Before I begin discussing this statement, I would like to make my stand known. I disagree with this statement and I welcome the opportunity to argue and defend my case; this disagreement will form the bedrock of my whole discussion. Based on research and my professional experience, modern developments like activity-based costing (ABC) have brought significant benefits and advantages to businesses and organizations everywhere regardless of the size (small, medium-sized and large). These developments have allowed businesses and organizations to implement more efficient systems that guarantee long-term growth provided the implementation process is done correctly and professionally (Cotton 2001, pg. 29). ABC, for example, is a recent modern development/innovation that has been rapidly adopted by organizations in many industries. Governments and NGOs have also been quick to adopt and implement ABC and to make it a core component of their management policies. This shows that there must be something beneficial about these modern developments and ABC in particular, their fanciness is inconsequential to their primary functions. It is important to note that the adoption of such developments/innovations is not done in a wholesale manner because they come with their own disadvantages that must be addressed (Lucas 2006, pg. 39). However, overall, such developments are more beneficial and therefore rightfully warrant adoption and adoption.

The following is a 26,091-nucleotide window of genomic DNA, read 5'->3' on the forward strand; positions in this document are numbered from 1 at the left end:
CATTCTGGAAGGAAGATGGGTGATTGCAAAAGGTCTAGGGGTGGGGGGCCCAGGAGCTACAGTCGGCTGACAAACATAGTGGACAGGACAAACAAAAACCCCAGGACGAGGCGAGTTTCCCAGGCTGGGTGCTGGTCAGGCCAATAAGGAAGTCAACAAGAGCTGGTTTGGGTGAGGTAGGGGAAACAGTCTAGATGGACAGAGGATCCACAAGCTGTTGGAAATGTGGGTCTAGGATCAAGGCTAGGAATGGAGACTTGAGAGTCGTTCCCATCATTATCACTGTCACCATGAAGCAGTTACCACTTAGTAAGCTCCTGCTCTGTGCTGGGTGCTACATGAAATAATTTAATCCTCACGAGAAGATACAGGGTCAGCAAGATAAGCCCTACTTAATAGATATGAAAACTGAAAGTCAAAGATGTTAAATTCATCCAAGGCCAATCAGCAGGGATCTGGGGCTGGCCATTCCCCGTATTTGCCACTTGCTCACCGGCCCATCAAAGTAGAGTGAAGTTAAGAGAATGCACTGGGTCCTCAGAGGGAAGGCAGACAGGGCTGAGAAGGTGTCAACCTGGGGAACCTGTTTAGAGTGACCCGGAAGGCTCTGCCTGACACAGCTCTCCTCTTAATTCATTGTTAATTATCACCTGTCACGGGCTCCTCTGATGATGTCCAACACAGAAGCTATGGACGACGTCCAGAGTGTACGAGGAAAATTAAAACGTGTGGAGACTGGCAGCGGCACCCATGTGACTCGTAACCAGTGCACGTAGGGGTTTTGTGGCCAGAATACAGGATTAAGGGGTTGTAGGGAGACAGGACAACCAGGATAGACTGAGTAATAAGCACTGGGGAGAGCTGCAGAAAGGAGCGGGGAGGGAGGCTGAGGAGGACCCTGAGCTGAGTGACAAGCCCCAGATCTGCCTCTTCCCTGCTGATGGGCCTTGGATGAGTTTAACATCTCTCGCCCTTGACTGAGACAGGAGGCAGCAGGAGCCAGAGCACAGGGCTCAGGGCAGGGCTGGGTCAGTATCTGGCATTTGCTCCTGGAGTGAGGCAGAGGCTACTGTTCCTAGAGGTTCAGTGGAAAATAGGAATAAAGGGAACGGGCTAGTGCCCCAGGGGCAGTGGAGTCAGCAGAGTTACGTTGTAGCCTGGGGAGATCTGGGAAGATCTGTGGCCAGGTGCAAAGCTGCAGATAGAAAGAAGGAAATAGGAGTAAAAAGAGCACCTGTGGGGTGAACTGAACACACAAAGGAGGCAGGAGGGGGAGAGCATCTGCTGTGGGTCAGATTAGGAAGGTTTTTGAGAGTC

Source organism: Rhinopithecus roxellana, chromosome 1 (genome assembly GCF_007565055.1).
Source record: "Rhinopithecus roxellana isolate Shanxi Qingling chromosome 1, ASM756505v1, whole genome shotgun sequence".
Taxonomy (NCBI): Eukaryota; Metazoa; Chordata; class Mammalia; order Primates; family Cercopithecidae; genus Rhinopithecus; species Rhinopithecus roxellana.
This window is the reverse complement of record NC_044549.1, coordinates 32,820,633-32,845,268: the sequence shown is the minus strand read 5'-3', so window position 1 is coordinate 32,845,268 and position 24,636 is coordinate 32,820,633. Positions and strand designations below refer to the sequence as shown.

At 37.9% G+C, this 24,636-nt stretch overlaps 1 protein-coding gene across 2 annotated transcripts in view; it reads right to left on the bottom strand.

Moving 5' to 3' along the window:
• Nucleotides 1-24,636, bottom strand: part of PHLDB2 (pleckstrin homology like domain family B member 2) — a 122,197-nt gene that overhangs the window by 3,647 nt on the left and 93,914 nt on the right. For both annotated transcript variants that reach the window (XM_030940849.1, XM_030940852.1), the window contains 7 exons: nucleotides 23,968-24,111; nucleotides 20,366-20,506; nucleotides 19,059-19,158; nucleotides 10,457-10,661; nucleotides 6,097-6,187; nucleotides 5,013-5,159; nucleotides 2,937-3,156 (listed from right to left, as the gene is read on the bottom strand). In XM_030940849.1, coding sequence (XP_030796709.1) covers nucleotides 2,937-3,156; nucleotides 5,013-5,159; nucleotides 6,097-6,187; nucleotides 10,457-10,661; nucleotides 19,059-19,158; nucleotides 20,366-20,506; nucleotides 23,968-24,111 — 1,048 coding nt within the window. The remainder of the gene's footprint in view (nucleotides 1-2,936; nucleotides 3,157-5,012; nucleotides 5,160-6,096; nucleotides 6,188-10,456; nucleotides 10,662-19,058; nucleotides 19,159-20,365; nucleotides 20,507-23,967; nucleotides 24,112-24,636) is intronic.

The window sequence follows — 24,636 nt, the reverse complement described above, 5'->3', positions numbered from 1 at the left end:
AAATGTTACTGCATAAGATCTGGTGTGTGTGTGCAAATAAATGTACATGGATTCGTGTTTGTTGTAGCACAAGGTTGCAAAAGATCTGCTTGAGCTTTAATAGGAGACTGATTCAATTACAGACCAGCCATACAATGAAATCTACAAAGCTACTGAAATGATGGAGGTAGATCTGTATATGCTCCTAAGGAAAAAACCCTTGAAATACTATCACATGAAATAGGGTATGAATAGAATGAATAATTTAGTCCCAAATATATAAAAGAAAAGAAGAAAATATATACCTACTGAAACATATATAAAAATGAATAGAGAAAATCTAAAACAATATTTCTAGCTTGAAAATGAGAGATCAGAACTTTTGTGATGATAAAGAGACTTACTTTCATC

Let us go back to ABC. This is a technique employed in determining correct costs. It is used to assign resource costs (based on activities that are conducted) to cost objects like customers products, or services. The basis for the ABC approach to costing is that an organization’s products or services stem from activities. Activities consume resources which in turn incur costs. In ABC, the costs of resources are normally assigned to activities on the basis of